I agree with those who have pointed out that the performance is poor and something needs to be done about it. I also sympathize with parents and students who have to go through the emotional trauma as a result to this performance. However, it is important to note that, current global thinking about education, educational policy and goals are changing rapidly. People have realized that we have been missing the point all along. Society seems to have drifted away from the broader and essential goals of education to things that are supposed to be less important though desirable. Most countries are therefore moving away from evaluating educational policies, educational systems, teaching and learning outcomes based on test alone. Some countries have come to the realization that, it is not a fair way of judging an educational policy, system, teaching and learning as effective or ineffective, successful or otherwise based on either good or poor performance students. The best way to evaluate educational policies and systems as well as teaching and learning is to look at such issues in terms of broader educational goals and stated policy objectives or national goals. Despite the multiplicity of purposes of education, experts identify three broad aims. One purpose is to transmit the culture of a group of people in the younger generation. That is the generality of the way of life of a group of people within a particular period of time. This includes both material and non- material elements of culture. Thus, the content of education in most cases has been the culture of the people. The second goal of education is the pursuit of happiness. What constitutes happiness is open to intellectual discourse. Generally speaking, however, happiness involves engaging the younger generation in the pursuit of things that interest them, make life comfortable and makes them happy. As Aristotle puts it; happiness is not the pursuit of pleasure or pleasurable things but the fulfilling of one’s potential and natural talents to the fullest. Finally, education should train and equip the individual with the requisite cognitive, affective and motor skills to be able to take up, retain and excel in the world of work or market economy. Modern societies therefore set up educational institutions to achieve the aforementioned purposes. In effect, an individual can be said to be educated when she/he has internalized the ways of life of society, develops into a well-rounded person, fits well into the economic system and is happy. Unfortunately, many countries have failed to focus on these broader aims of educational institutions and systems. The focus these days has been on test results or performance of students at national or external examinations to the neglect of the broader ideals of education. These tests can never measure or predict for sure how who pass will get a job, retain the job, raise a good family, patriotism and incorruptibility or moral uprightness. I share the opinion that, passing tests, though important, is just an infinitesimal element of the essences of education. Education should focus on the holistic development of the human person taking into consideration the person’s, cognitive, affective and psycho motor skills. The problem is that, there is so much emphasis on the intellectual abilities of students.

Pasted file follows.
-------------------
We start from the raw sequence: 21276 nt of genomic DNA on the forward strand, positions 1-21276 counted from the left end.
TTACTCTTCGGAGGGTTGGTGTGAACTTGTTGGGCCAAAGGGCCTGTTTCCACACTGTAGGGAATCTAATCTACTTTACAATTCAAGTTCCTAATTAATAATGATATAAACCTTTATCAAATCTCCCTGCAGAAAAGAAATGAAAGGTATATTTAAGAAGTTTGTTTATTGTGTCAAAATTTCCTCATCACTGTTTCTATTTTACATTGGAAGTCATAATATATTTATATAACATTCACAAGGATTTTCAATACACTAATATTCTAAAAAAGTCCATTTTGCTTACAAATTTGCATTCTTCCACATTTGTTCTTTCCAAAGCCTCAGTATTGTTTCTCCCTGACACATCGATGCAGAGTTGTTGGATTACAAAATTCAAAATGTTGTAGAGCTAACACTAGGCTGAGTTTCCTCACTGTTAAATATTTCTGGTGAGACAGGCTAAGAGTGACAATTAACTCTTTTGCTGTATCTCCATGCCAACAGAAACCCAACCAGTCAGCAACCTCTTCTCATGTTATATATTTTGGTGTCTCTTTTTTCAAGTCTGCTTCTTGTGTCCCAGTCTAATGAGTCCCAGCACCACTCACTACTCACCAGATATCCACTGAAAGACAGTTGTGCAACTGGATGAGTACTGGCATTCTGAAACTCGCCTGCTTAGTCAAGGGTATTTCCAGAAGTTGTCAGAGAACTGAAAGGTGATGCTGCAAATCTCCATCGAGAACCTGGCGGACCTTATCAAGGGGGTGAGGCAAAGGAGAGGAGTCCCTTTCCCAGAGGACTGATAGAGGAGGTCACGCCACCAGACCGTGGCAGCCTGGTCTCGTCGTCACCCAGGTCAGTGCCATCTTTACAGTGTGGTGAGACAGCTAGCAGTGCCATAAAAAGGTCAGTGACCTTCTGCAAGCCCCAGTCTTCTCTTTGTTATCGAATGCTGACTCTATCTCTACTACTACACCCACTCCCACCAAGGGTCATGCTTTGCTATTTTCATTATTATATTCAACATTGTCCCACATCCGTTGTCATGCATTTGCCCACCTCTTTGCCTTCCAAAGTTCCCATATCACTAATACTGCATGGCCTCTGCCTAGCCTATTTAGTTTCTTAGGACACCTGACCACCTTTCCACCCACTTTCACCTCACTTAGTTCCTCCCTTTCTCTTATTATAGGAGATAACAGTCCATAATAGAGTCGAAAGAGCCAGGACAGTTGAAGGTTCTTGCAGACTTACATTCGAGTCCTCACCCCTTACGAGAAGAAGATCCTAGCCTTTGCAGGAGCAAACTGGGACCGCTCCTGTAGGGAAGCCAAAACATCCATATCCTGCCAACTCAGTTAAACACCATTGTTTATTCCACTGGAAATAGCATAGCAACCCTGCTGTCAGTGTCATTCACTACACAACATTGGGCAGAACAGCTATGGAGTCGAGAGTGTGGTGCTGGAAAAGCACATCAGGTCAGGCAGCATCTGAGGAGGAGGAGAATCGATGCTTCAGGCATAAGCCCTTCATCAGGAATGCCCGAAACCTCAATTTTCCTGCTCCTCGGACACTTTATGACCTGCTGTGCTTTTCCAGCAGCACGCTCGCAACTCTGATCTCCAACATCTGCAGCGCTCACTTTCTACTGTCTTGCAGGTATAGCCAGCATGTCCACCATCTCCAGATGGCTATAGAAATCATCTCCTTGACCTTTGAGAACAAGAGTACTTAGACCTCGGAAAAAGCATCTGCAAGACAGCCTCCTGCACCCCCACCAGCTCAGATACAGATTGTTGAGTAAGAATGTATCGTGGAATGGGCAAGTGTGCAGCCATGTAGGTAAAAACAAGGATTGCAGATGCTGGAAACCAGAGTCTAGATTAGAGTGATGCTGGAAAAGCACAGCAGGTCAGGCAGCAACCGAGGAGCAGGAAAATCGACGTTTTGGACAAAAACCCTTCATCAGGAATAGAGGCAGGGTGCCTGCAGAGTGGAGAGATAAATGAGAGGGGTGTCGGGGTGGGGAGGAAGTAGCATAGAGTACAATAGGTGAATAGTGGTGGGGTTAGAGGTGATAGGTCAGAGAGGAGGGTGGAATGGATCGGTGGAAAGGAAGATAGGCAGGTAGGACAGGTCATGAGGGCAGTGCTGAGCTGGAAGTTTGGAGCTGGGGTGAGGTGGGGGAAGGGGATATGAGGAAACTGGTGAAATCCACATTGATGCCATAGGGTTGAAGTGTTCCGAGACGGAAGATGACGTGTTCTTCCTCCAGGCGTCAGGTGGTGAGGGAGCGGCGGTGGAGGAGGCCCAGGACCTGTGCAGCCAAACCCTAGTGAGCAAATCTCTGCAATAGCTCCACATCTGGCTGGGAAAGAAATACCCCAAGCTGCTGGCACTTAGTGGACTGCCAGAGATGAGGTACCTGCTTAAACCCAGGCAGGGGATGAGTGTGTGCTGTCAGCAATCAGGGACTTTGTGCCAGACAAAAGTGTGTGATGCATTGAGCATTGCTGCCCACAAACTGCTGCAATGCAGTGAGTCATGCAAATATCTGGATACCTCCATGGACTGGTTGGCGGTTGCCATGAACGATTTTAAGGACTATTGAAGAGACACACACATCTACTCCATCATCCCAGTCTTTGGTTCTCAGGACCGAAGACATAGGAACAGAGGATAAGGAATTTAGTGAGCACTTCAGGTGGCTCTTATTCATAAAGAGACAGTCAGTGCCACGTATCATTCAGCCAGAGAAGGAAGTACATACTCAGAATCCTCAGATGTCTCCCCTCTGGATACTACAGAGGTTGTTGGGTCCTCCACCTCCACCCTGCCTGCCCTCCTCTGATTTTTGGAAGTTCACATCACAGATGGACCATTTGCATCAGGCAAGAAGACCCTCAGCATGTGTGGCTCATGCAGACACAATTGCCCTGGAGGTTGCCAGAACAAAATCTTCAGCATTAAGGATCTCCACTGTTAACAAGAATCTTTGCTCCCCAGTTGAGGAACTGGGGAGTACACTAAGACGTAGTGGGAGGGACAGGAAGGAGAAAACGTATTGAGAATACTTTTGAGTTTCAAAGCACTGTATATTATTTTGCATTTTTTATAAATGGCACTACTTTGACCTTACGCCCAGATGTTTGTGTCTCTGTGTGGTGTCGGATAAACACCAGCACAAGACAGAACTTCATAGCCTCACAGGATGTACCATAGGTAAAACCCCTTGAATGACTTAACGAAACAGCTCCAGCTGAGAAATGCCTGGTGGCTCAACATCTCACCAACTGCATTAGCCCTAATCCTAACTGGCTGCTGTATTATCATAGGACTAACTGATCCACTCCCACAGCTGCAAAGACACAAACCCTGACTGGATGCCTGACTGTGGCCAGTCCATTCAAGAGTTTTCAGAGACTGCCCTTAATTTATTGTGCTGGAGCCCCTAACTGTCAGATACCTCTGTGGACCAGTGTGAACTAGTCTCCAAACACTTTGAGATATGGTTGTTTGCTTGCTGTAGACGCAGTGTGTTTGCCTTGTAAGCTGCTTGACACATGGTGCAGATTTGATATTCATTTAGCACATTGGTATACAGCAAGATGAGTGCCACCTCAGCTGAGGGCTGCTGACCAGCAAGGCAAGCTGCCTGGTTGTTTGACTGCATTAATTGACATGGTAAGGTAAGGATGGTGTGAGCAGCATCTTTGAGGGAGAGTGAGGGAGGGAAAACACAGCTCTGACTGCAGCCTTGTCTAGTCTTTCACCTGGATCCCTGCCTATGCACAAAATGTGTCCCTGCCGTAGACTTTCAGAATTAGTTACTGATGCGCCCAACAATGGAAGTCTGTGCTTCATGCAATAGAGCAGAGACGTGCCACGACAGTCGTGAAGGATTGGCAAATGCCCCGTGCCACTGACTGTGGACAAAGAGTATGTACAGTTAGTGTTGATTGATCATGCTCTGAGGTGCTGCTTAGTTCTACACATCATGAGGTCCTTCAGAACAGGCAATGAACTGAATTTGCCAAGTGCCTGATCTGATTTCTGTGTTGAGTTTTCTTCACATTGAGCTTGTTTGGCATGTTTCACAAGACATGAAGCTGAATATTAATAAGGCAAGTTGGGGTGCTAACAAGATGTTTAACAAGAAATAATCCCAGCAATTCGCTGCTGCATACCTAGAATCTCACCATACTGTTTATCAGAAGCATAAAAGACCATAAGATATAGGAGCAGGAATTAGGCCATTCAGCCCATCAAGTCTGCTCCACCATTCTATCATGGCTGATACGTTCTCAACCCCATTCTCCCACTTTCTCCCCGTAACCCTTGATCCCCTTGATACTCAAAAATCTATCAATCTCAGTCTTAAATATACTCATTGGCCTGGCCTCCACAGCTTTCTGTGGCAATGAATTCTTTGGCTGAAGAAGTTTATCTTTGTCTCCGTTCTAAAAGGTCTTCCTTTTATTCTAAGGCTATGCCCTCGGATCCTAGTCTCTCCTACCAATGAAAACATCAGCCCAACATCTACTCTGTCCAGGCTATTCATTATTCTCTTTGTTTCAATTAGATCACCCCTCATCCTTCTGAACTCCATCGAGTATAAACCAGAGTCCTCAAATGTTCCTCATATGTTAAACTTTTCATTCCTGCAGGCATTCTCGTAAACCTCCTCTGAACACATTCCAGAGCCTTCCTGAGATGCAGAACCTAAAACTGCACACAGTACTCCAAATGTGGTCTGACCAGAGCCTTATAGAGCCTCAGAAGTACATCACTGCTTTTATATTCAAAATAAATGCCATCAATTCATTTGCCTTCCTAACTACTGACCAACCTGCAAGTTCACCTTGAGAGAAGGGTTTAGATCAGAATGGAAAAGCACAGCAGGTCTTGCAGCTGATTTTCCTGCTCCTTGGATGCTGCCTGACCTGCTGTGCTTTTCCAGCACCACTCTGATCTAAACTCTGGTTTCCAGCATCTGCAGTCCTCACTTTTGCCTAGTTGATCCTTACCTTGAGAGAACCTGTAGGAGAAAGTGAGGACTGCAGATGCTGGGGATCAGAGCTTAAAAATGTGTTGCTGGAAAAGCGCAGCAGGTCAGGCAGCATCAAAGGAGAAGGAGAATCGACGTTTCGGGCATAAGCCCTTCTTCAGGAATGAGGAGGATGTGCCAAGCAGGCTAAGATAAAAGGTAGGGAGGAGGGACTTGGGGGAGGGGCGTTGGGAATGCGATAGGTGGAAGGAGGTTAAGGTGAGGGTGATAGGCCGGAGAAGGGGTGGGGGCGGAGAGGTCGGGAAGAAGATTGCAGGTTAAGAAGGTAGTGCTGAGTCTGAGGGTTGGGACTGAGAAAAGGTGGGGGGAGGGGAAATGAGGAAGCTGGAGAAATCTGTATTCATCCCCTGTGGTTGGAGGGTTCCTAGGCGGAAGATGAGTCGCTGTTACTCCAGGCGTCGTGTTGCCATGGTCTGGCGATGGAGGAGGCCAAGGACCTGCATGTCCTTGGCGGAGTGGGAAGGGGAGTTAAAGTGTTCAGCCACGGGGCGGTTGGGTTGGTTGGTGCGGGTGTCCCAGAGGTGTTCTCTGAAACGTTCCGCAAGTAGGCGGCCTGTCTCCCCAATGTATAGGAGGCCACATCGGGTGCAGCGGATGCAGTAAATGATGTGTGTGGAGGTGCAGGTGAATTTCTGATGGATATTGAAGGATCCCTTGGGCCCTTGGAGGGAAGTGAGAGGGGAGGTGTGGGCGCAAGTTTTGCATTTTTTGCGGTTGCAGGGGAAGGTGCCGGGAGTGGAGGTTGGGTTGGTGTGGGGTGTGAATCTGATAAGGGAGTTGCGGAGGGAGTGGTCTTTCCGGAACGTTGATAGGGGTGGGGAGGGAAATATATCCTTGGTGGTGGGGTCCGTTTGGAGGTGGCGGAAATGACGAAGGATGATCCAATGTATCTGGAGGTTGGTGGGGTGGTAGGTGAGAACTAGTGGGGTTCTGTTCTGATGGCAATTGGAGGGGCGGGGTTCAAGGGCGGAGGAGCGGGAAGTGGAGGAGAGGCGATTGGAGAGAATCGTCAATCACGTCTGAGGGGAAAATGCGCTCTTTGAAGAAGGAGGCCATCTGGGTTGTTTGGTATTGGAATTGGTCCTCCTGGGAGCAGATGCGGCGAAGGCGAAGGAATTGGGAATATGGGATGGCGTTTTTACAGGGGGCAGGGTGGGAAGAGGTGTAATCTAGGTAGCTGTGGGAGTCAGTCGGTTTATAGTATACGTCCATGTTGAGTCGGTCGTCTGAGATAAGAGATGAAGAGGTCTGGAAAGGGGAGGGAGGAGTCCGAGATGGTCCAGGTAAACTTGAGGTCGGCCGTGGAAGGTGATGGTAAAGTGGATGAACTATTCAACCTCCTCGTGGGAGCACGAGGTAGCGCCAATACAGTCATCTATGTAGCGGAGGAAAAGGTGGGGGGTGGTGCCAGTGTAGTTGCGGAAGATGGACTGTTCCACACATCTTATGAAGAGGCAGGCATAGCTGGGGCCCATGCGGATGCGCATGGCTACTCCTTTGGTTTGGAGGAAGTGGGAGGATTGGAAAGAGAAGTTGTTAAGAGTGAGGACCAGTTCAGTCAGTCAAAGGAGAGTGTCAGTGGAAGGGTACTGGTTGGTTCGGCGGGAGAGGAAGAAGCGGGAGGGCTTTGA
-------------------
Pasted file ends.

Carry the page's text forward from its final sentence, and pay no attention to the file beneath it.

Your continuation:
When results from the Basic Education Certificate Examination (BECE) or the West African Senior Secondary Examination (WASSCE) are poor, we publicly castigate teachers, schools, pupils, government and the entire educational system as being hopeless as if we sent our wards to school only to pass examinations. We fail to see the other skills that students may have acquired in school apart from their grades. This has been a yearly ritual as students’ performance in these tests mostly shows a decline than an improvement. Consequently some schools, students and teachers are named and shamed. What we usually forget is that we are creating a system where by the best teachers are merely expects at helping students pass examinations, the schools become specialized centres that have perfected the art of helping students pass tests, while the students develop examination passing skills. The reason is that, since the two examinations listed above are standardized tests that measure some specific skills and knowledge every year, the concepts tested remain the same only the wording or structure of questions change. Over the years, teachers and students gain lots of experience learning to tackle these past questions and excel in the act. So the good teachers may just be those who actually gained expertise in guiding students through the techniques of answering questions. The idea of judging schools, government policy on education and the entire educational system based on the performance of students at the WASSCE and BECE is problematic and is never a fair assessment since several factors account for results so produced. Loads of research evidence corroborate the findings that, culture, environment, previous knowledge, family background among others influence students’ performance in tests.